Samuel was a tailor. He arrived in New England unmarried, but by 1636 had married Elizabeth Savory (abt 1607-1689), who had arrived from Wiltshire, England with her family in about 1633. Samuel and Elizabeth had at least four children who lived to adulthood, including my direct ancestor, their son, John Eddy (1637-1715). The Eddy family name joined with other immigrant families including my Daggett and Newcombe ancestors,

When I was a child, the Eddy Match Company was a well known Canadian company based in what was then called Hull, Quebec (now called Gatineau). I suspect that its founder, Ezra Butler Eddy, is one of my Eddy relatives.

More about Samuel Eddy's life and family is here. They and several other family members are buried in the Eddy Cemetery in Swansea, Massachusetts, which borders Rhode Island.

There are many Eddy descendants in North America today. In fact, there is an Eddy Family Association. Their website is something else for me to explore at some point -- it has lots of interesting items, to be sure.

The never ending story continues....


© Margaret Dougherty 2016-2017 All rights reserved

Tuesday, 10 January 2017

The Ancients -- Britain's Royal Families

Another favourite go-to resource for me is Alison Weir's magnificent book, Britain's Royal Families, the complete genealogy. I thumb through it from time to time, and my eyes always find a new entry that I haven't read before. First published in 1989, this is a very handy resource.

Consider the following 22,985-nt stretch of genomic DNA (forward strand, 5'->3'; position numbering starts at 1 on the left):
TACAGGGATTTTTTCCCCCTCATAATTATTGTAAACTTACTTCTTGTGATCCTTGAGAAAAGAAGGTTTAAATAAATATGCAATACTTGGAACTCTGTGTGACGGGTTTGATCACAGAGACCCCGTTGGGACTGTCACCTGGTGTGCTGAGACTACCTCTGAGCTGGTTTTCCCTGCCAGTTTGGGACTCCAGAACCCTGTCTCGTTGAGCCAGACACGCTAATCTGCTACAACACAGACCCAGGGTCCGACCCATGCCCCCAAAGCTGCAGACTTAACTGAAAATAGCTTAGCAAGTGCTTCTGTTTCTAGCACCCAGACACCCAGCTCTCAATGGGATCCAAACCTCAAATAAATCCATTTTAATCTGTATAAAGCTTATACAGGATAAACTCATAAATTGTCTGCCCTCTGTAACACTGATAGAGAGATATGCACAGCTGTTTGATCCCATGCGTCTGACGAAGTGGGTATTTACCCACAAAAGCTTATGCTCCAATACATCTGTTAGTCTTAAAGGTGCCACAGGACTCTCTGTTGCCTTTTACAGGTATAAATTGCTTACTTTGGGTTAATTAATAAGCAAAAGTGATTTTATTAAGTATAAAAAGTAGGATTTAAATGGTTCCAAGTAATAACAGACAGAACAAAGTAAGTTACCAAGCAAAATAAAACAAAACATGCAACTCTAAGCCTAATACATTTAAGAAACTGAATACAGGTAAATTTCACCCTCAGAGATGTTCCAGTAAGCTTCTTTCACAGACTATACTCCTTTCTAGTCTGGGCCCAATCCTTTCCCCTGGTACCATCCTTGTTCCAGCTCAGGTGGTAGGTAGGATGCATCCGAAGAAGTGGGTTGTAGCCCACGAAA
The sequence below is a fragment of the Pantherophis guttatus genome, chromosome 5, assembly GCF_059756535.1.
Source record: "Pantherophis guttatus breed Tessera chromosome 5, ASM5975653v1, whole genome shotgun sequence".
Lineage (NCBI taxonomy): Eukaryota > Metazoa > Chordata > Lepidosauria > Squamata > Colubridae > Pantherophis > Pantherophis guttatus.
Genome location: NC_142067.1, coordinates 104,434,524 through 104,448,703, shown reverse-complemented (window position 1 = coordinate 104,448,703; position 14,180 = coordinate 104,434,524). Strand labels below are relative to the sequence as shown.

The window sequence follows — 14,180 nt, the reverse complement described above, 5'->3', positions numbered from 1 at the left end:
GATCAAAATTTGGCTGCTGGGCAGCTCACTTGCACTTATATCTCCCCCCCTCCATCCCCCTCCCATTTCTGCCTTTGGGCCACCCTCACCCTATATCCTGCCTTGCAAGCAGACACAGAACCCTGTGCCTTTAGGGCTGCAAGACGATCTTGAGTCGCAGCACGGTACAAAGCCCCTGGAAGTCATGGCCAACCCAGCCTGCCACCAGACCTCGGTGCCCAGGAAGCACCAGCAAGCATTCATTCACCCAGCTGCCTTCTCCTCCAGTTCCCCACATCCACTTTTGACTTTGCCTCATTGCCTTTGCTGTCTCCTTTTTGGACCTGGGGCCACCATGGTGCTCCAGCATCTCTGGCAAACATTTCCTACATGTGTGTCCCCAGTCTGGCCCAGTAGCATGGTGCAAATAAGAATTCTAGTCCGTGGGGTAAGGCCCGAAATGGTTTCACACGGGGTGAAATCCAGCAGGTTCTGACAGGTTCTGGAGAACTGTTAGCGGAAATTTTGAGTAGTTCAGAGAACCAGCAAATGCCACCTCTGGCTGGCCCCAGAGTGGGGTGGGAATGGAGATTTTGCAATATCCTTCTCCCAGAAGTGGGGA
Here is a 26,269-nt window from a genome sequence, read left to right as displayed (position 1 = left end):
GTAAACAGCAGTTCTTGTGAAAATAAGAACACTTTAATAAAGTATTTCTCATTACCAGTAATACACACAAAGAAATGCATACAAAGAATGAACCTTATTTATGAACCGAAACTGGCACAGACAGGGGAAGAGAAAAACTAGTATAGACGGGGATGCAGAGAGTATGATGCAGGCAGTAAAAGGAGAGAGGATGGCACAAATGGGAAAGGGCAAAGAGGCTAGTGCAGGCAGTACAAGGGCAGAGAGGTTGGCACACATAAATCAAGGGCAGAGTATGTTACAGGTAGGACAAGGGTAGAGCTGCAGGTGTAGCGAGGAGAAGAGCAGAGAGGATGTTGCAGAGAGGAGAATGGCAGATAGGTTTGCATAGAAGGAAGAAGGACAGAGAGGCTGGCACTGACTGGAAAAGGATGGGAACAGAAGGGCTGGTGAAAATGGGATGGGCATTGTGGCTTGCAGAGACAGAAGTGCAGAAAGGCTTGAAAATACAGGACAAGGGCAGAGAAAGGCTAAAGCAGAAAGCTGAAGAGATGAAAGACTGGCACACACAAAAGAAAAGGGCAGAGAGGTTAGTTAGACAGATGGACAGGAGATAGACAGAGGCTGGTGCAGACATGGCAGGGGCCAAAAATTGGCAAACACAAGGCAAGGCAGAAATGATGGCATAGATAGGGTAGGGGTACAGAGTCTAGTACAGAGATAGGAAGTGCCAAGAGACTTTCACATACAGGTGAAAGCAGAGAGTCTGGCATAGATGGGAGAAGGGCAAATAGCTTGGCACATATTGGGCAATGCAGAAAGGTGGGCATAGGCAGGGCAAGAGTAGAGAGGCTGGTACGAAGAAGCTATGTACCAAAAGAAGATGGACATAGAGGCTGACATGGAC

One of the many things on my genealogy to-do list is to go through this book and annotate my relationship to many of the people listed, next to their entry. That would take so much time. Sigh.

Alison Weir is one of the world's foremost British royal historian and authors, with many titles to her credit. Whenever I read one of her books, I'm reminded of my stated ambition in my high school graduation year book biography: to be a historian. You can read more about Alison here.

The never ending story continues....


© Margaret Dougherty 2016-2017 All rights reserved

Thursday, 5 January 2017

Finding Aggie Pate and expanding my DNA pool

One of the stories I remember my mother and aunt telling was about their cousin Aggie Pate, who lived in California but visited Montreal, and by all accounts, was a ton of fun. But as usual, any specifics about her life were absent from those stories. I wondered often if she was my mother's auntie Aggie, but was assured decidedly not -- Aggie Pate was not at all like auntie Aggie.

As usual, the repeated use of the same names in my family often caused confusion in trying to keep it all straight. In the case of the name Agnes, this came from my 3rd great grandmother, Agnes Cowe Young (abt 1800-1866), who was called Nancy. None of her several grand daughters and daughters named Agnes had Nancy as a nickname. All were called Aggie. Confusion all around!

My most recent lost in genealogy research day--there can be many--came about inadvertently. Don't they all?

Berwick Advertiser
13 Jun 1882
A few days ago, I was researching my Youngs in really old issues of the Berwick Advertiser on Find My Past when I came across the 1882 marriage notice of one of my grandmother's aunts, Elizabeth Young (1857-1930) to Matthew Cockburn (1856-1914).

After adding this information to my tree, I found so much more on Ancestry and Find My Past, that I soon had added their eight children born between 1883 and 1901, only two of whom died in early childhood. It's interesting that although Lizzie and Matthew were married at the local register office, they had all of their children baptized at the local Anglican church.

Matthew Cockburn died in 1914 in Berwick upon Tweed, but before he died, his eldest surviving daughter, Agnes or Aggie left for better opportunities in Canada, arriving in 1911 in Montreal, where my grandmother, her cousin, Dorothy was by then living. One brother followed in 1914, and the rest of the siblings, including their mother, arrived in 1920 and 1922, never again to return to live in Berwick upon Tweed.